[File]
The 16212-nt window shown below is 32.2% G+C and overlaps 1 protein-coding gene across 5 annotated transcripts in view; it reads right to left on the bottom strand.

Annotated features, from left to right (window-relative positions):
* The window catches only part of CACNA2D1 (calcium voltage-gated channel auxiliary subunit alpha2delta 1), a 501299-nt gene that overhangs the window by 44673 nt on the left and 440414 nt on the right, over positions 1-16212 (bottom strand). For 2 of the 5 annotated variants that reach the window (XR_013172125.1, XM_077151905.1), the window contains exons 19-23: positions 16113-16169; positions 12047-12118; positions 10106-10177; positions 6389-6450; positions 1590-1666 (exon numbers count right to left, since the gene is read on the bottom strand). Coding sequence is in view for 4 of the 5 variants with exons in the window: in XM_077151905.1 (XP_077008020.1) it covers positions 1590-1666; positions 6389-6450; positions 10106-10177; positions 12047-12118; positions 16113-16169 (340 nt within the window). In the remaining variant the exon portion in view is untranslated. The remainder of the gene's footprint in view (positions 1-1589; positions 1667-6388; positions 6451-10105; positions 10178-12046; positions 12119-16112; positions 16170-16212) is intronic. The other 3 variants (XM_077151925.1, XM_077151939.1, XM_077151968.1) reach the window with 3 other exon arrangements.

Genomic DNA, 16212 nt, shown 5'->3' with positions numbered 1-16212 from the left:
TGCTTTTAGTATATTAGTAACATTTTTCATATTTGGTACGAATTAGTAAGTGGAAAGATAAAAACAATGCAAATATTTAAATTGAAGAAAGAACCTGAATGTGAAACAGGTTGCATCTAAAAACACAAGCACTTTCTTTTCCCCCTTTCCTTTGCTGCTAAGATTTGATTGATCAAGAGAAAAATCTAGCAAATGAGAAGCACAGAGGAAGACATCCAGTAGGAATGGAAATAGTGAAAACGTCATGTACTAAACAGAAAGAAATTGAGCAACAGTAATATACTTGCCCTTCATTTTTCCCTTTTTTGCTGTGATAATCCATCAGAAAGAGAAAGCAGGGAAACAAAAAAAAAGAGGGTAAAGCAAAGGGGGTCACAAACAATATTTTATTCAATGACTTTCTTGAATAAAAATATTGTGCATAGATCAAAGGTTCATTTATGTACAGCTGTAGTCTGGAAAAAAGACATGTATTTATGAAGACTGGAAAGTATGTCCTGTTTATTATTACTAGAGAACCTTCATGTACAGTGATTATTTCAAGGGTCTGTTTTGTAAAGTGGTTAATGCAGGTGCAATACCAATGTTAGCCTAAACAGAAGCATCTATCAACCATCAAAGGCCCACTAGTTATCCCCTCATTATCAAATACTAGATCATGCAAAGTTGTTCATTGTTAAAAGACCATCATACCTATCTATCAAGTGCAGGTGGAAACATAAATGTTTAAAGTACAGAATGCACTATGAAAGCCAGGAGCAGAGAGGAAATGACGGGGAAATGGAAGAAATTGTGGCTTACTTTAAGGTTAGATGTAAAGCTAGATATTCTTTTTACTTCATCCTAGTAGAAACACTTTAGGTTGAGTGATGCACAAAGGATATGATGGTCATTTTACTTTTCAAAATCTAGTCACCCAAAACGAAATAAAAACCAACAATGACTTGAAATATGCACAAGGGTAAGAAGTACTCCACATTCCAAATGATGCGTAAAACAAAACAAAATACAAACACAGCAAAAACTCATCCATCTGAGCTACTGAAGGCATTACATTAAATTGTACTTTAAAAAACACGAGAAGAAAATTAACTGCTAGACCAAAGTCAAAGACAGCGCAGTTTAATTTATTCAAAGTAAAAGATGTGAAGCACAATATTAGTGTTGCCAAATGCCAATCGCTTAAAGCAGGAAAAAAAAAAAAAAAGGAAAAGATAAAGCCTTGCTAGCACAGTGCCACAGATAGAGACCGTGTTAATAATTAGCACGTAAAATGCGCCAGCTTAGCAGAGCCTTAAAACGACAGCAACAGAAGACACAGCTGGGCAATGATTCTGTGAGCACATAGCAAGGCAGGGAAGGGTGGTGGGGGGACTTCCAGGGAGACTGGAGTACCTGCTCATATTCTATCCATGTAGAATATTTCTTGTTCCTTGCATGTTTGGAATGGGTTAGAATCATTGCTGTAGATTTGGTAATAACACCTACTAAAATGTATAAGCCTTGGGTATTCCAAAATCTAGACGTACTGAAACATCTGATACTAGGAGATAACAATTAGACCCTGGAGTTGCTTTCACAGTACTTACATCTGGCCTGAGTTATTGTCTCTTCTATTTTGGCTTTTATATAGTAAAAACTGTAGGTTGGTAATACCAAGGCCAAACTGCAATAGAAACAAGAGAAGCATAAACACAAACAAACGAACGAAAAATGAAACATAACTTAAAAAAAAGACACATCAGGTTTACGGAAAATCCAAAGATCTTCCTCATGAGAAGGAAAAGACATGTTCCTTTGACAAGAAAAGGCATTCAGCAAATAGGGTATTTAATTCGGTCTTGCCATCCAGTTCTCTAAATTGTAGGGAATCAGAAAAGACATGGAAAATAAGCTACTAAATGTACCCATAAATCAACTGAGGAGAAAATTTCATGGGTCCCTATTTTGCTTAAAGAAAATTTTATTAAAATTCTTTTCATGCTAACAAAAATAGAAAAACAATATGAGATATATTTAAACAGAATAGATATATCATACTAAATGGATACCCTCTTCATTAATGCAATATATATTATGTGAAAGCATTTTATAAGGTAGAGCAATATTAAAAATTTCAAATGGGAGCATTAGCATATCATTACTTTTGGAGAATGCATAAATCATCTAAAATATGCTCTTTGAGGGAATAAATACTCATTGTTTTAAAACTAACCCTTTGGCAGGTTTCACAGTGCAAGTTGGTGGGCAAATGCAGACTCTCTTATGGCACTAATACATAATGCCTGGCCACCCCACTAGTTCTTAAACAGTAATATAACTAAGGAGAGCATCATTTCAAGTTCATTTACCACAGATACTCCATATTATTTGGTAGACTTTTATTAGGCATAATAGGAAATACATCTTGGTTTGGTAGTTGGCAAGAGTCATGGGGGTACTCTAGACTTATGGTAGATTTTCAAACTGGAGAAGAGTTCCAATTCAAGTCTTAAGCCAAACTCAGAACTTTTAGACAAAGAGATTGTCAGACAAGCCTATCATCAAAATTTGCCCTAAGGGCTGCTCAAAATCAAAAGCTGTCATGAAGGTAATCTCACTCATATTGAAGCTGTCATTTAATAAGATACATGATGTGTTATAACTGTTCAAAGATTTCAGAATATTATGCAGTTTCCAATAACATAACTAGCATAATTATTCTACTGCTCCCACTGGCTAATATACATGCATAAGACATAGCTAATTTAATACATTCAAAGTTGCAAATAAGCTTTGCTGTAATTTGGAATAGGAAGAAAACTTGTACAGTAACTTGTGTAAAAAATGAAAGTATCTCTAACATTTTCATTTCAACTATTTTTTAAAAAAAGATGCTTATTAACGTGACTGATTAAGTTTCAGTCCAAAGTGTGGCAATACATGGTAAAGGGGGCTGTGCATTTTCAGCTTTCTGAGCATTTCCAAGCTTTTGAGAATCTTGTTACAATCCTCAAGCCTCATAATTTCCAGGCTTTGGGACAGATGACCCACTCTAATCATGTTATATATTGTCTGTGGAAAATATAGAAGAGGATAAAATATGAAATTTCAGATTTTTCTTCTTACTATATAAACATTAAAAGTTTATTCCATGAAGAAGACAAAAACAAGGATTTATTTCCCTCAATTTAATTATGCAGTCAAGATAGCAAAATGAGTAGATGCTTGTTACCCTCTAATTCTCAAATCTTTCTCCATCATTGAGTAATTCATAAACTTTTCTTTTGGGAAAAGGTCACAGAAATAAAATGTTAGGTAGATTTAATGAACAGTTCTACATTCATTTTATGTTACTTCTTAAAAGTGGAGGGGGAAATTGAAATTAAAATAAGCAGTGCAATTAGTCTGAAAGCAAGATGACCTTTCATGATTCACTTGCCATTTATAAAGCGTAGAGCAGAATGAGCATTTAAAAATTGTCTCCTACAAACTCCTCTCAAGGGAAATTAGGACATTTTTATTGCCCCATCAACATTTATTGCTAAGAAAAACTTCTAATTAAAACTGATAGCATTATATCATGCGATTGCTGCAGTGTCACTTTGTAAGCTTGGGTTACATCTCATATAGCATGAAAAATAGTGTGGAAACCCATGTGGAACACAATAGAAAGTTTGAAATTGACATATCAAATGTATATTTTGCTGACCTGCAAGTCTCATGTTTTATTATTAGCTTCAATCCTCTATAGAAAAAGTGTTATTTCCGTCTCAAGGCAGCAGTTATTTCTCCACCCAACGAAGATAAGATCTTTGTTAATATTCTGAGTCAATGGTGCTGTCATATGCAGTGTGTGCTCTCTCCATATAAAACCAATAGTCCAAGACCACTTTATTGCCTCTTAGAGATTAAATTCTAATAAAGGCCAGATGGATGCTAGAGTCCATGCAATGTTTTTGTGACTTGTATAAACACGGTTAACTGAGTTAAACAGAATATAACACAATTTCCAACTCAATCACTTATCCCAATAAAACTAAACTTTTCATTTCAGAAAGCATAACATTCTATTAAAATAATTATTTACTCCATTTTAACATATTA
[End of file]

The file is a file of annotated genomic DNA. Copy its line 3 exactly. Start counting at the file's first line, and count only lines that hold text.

* The window catches only part of CACNA2D1 (calcium voltage-gated channel auxiliary subunit alpha2delta 1), a 501299-nt gene that overhangs the window by 44673 nt on the left and 440414 nt on the right, over positions 1-16212 (bottom strand). For 2 of the 5 annotated variants that reach the window (XR_013172125.1, XM_077151905.1), the window contains exons 19-23: positions 16113-16169; positions 12047-12118; positions 10106-10177; positions 6389-6450; positions 1590-1666 (exon numbers count right to left, since the gene is read on the bottom strand). Coding sequence is in view for 4 of the 5 variants with exons in the window: in XM_077151905.1 (XP_077008020.1) it covers positions 1590-1666; positions 6389-6450; positions 10106-10177; positions 12047-12118; positions 16113-16169 (340 nt within the window). In the remaining variant the exon portion in view is untranslated. The remainder of the gene's footprint in view (positions 1-1589; positions 1667-6388; positions 6451-10105; positions 10178-12046; positions 12119-16112; positions 16170-16212) is intronic. The other 3 variants (XM_077151925.1, XM_077151939.1, XM_077151968.1) reach the window with 3 other exon arrangements.